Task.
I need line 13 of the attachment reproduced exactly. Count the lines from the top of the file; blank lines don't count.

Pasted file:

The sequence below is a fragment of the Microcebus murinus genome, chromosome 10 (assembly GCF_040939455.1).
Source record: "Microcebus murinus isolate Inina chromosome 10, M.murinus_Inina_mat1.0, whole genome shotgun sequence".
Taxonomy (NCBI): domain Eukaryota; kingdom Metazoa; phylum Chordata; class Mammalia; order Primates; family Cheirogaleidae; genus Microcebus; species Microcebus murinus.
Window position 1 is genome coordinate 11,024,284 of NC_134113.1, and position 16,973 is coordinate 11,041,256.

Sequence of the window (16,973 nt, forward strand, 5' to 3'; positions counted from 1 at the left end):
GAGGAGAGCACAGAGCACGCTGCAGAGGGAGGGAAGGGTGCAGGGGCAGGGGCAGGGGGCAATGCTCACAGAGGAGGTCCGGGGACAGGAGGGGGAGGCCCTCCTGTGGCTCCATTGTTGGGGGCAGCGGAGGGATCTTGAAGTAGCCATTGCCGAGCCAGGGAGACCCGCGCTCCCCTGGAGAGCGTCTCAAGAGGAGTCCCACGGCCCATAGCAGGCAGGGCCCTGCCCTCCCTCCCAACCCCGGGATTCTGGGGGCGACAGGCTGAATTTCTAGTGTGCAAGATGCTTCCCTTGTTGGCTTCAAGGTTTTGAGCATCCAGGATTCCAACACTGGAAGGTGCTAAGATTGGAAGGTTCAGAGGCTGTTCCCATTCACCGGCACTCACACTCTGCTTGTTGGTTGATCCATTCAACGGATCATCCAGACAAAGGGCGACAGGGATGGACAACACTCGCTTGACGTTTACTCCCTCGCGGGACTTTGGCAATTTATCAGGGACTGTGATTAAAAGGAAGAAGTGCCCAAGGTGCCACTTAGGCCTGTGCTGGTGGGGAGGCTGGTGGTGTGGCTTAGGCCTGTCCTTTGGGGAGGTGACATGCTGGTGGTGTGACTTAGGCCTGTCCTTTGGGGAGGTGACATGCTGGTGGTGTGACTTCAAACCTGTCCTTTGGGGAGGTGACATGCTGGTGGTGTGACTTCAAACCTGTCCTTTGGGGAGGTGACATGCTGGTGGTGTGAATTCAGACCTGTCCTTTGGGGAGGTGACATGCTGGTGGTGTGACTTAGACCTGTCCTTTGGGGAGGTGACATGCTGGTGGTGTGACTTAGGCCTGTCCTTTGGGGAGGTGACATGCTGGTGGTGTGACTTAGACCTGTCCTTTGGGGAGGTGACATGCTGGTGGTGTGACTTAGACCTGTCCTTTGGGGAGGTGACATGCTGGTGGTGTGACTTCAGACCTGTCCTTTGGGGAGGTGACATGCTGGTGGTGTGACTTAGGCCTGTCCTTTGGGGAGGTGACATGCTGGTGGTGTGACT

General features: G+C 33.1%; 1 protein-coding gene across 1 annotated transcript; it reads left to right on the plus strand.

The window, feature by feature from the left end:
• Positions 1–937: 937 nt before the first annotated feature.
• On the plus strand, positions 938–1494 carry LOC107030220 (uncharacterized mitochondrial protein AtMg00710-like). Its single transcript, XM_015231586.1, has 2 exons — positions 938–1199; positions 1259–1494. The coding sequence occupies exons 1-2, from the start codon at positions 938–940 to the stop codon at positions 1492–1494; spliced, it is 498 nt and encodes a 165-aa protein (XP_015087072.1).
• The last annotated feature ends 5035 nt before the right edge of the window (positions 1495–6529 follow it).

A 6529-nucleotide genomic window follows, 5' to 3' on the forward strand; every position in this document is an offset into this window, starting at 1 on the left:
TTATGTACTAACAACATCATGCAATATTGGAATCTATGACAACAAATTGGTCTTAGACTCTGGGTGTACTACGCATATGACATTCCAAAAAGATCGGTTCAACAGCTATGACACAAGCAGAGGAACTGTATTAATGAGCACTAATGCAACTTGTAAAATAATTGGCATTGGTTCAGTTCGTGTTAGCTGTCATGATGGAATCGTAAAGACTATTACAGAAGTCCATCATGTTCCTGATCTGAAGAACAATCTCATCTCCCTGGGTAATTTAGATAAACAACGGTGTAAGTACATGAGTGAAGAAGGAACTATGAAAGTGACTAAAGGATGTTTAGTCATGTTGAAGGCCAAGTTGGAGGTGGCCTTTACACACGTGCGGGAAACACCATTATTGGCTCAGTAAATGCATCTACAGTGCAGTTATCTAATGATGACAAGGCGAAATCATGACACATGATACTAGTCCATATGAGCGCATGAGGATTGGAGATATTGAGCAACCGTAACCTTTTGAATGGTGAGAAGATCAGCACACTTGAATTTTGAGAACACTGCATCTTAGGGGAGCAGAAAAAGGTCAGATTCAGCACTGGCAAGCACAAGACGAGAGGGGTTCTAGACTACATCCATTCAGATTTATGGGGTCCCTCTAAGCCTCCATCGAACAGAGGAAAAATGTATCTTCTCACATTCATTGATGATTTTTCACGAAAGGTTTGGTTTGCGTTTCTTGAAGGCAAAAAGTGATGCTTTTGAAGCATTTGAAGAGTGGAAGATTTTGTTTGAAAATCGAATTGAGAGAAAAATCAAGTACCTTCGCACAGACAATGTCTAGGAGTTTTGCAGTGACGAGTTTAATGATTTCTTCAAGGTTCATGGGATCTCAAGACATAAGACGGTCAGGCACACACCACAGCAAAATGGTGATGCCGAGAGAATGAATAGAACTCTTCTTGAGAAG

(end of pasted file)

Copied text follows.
TTATGTACTAACAACATCATGCAATATTGGAATCTATGACAACAAATTGGTCTTAGACTCTGGGTGTACTACGCATATGACATTCCAAAAAGATCGGTTCAACAGCTATGACACAAGCAGAGGAACTGTATTAATGAGCACTAATGCAACTTGTAAAATAATTGGCATTGGTTCAGTTCGTGTTAGCTGTCATGATGGAATCGTAAAGACTATTACAGAAGTCCATCATGTTCCTGATCTGAAGAACAATCTCATCTCCCTGGGTAATTTAGATAAACAACGGTGTAAGTACATGAGTGAAGAAGGAACTATGAAAGTGACTAAAGGATGTTTAGTCATGTTGAAGGCCAAGTTGGAGGTGGCCTTTACACACGTGCGGGAAACACCATTATTGGCTCAGTAAATGCATCTACAGTGCAGTTATCTAATGATGACAAGGCGAAATCATGACACATGATACTAGTCCATATGAGCGCATGAGGATTGGAGATATTGAGCAACCGTAACCTTTTGAATGGTGAGAAGATCAGCACACTTGAATTTTGAGAACACTGCATCTTAGGGGAGCAGAAAAAGGTCAGATTCAGCACTGGCAAGCACAAGACGAGAGGGGTTCTAGACTACATCCATTCAGATTTATGGGGTCCCTCTAAGCCTCCATCGAACAGAGGAAAAATGTATCTTCTCACATTCATTGATGATTTTTCACGAAAGGTTTGGTTTGCGTTTCTTGAAGGCAAAAAGTGATGCTTTTGAAGCATTTGAAGAGTGGAAGATTTTGTTTGAAAATCGAATTGAGAGAAAAATCAAGTACCTTCGCACAGACAATGTCTAGGAGTTTTGCAGTGACGAGTTTAATGATTTCTTCAAGGTTCATGGGATCTCAAGACATAAGACGGTCAGGCACACACCACAGCAAAATGGTGATGCCGAGAGAATGAATAGAACTCTTCTTGAGAAG